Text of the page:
Saturday, December 29, 2007

The Religion Test

I like that Romney gave a speech on religion in America, and I liked the overall direction of the speech which seemed to support the classical liberal view of secularism.

Unfortunately he made several statements that dramatically detracted from the speech. The most powerful part of the speech was the statement "Freedom requires religion just as religion requires freedom."

Unfortunately, the powerful statement is clearly a fallacy. History is full of totalitarian states that used religion to cement in the fealty of the people. He probably made the slip simply because he was not taught logic in school. These days, no-one is taught logic; so we've come to expect such fallacies.

I suspect that Romney was trying to make an argument similar to the argument that you can't separate faith and reason. Science is built on a belief that there are discernible physical laws. Faith is meaningless unless you have some sort of logical method to act upon faith.

You can argue that there is a dependency between faith and reason. Freedom and religion go well together, but aren't dependent on each other.

It is possible that Romney was referring to the Mormon doctrine of "free agency." Free Agency is something different from the common usage of freedom. If he was using a definition of freedom that is specific to his Church, then he blundered by not explaining to us that he was using a stipulated definition.

Either way, including a statement that most people would see as a logical fallacy in a major speech shows a disturbing lack of judgment.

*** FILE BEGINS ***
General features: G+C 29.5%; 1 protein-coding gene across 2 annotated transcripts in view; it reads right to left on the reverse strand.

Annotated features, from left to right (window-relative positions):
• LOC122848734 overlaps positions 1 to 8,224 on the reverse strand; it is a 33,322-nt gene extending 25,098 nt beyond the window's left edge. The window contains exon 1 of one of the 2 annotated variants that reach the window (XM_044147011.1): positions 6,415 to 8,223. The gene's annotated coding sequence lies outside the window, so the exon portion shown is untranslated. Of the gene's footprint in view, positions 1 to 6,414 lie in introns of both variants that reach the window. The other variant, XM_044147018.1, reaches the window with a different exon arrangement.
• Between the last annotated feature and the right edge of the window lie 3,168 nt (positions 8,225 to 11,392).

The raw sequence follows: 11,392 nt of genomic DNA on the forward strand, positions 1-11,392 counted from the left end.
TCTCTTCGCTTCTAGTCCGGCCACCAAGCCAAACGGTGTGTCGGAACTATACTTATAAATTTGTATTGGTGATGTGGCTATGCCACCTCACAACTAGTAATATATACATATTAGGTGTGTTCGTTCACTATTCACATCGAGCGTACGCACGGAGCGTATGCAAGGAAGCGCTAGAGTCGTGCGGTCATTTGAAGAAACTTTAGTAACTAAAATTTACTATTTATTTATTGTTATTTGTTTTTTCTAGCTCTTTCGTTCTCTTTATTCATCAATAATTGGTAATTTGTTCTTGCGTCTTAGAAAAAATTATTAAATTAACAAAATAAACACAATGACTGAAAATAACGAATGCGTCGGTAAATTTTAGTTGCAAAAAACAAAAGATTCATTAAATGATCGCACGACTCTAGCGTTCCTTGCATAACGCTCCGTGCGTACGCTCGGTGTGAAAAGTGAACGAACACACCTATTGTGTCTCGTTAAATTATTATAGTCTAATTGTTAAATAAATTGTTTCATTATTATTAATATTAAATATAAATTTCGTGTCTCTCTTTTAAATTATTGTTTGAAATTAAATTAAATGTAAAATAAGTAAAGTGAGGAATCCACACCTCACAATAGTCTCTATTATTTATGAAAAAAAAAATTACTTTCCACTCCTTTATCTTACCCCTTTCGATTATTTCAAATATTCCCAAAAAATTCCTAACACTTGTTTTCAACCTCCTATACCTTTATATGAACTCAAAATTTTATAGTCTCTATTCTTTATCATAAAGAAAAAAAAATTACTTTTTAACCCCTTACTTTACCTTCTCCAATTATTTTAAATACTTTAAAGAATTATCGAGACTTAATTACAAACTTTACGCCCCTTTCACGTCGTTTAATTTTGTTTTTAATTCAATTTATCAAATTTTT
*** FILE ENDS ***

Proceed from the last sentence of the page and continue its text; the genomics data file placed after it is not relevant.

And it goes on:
The public schools may not teach logic, but we still get upset when our leaders make blatant logical fallacies in major addresses.

The biggest gafaw was to put the statement "A person should not be elected because of his faith nor should he be rejected because of his faith" in a speech about the importance of faith.

I agree that a candidate should not be seen as a spokesman for their faith. Nor should they be judged for all of the silliness of a church's theology. The public should grill a candidate on any belief that might affect a candidates decision making process.

We can find a good example of a religious tenet making a member of the faith a bad presidential candidate in a religion called the Hutterites. The Hutterites are fanatically against the use of violence. They are so thoroughly opposed to violence that they conscientiously object to serving in the military.

The President of the United States is the Commander in Chief of the United State's military. Even though I respect the non-violence convictions of the Hutterites, I would probably reject a candidate whose religion would prevent him from serving in the military that he must lead.

The vast majority of theological disputes should be checked at the door steps of the Capitol. However, any tenets that affect the functioning of a candidates fulfilling of their position should be up for debate.

Religion shouldn't be a test. However, we are wise to discuss how faith affects the decision making process.

If faith matters; then people should reject a candidate when they have substantive objections to how the candidate's faith would affect their performance in office.

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